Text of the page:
Plaintiff also states a First Amendment retaliation claim against Defendants Peed, Ussery, Compton, and Lutz, for allegedly engaging in a pattern of harassment to retaliate against Plaintiff for his complaints and grievances. DeWalt v. Carter, 224 F.3d 607, 618 (7th Cir. 2000)("[A] prison official may not retaliate against a prisoner because that prisoner filed a grievance.").
However, no plausible inference arises against the other Defendants that they were personally involved in these violations. Failure to rule in Plaintiff's favor on his grievance does not alone allow an inference of personal responsibility for the unconstitutional acts of others. George v. Smith, 507 F.3d 605, 609-10 (7th Cir. 2007) ("Only persons who cause or participate in the violations are responsible. Ruling against a prisoner on an administrative complaint does not cause or contribute to the violation."); see also Chavez v. Illinois State Police, 251 F.3d 612, 651 (7th Cir. 2001)(no respondeat superior liability under § 1983). Plaintiff's procedural due process claims cannot proceed. Deprivations such as temporary segregation, disciplinary transfer, grade demotion, yard restrictions, and commissary restrictions are not "atypical and significant" enough to trigger procedural due process protections. Sandin v. Conner, 515 U.S. 472, 484 (1995)(procedural due process claim by inmate requires an "atypical and significant hardship on the inmate in relation to the ordinary incidents of prison life."); Thomas v. Ramos, 130 F.3d 754, 760, 762 n. 8 (7th Cir. 1997)(70-day disciplinary segregation, demotion to C grade, and loss of commissary, did not trigger procedural due process protections); Shango v. Jurich, 681 F.2d 1091, 1098 (7th Cir. 1982)(prisoner has no protected liberty interest in remaining in a certain prison).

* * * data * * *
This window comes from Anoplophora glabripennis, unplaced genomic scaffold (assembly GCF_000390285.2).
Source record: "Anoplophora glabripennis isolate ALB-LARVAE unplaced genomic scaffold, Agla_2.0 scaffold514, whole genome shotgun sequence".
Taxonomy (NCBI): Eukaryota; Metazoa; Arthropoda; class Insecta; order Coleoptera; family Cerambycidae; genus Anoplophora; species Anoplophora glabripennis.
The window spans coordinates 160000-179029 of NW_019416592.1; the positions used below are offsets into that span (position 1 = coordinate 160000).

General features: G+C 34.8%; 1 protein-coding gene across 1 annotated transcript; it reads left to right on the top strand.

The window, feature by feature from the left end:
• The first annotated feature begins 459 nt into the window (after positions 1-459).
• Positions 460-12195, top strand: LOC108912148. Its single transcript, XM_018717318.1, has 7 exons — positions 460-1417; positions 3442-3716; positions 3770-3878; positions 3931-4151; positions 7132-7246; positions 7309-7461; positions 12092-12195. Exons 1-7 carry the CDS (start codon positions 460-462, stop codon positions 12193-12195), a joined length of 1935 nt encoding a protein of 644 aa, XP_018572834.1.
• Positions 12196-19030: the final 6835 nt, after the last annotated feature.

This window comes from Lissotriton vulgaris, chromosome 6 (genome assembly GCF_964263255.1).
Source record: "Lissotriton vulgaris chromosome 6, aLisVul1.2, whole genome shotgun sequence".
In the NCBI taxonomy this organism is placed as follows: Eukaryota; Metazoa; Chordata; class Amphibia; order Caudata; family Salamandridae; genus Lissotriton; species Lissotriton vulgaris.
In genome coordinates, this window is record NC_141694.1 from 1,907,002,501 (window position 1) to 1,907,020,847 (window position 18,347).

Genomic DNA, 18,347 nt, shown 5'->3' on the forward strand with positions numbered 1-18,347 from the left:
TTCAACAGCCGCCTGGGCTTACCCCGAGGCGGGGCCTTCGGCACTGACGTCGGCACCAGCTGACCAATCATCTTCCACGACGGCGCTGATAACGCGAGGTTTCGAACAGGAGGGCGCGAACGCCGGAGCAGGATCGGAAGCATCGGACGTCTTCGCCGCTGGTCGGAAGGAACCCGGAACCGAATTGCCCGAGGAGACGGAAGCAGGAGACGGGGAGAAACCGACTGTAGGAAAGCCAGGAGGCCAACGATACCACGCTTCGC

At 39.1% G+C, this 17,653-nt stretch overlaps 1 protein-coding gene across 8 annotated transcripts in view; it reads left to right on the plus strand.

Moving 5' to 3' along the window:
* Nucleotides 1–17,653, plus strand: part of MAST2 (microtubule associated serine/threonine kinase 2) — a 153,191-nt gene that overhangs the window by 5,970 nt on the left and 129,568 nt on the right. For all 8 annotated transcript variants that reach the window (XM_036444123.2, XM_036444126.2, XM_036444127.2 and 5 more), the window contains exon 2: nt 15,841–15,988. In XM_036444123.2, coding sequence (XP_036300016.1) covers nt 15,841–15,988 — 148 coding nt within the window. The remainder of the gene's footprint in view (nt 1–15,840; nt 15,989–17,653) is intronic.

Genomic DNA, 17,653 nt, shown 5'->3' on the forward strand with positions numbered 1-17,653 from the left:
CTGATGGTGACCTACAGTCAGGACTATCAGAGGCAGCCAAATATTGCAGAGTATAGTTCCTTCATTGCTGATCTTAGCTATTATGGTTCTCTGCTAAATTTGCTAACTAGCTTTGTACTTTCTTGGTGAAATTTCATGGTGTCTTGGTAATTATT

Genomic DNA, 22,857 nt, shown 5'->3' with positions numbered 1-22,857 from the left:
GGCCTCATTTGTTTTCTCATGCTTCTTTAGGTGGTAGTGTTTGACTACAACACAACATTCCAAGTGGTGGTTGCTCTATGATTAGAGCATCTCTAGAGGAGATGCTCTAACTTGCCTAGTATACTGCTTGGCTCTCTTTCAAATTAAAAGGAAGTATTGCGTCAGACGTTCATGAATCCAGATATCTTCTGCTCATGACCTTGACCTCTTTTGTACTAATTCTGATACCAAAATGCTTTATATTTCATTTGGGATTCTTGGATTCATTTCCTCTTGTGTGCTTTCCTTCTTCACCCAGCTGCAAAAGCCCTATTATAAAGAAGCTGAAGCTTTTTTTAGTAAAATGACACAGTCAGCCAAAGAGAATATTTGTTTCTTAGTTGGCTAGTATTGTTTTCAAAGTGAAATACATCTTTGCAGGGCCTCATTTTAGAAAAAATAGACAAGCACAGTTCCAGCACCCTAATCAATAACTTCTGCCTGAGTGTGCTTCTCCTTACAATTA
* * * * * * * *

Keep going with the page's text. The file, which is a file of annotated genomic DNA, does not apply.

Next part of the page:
Plaintiff did lose good conduct credit on the ticket written by Lutz; earned good time credit is a protected liberty interest. However, Plaintiff's procedural due process claim necessarily implies that his good time should be restored, which would shorten his incarceration. Challenges to the length of incarceration can proceed in federal court only as a habeas corpus action, unless Plaintiff's good time is restored through other routes. Thus, Plaintiff's procedural due process challenges to this ticket are barred. Edwards v. Balisok, 520 U.S. 641, 648 (1997)(claims which "necessarily imply the invalidity of the deprivation of . . . [an inmate's] good-time credits" are not cognizable under 42 U.S.C. § 1983 until the prison disciplinary decision has otherwise been invalidated, for example by expungement, a state court order, or a writ of habeas corpus). This rule originated with the Supreme Court case Heck v. Humphrey, 512 U.S. 477, 487 (1994), which held that a 42 U.S.C. § 1983 claim that implicates the invalidity of a conviction cannot proceed until that conviction has been overturned or otherwise invalidated.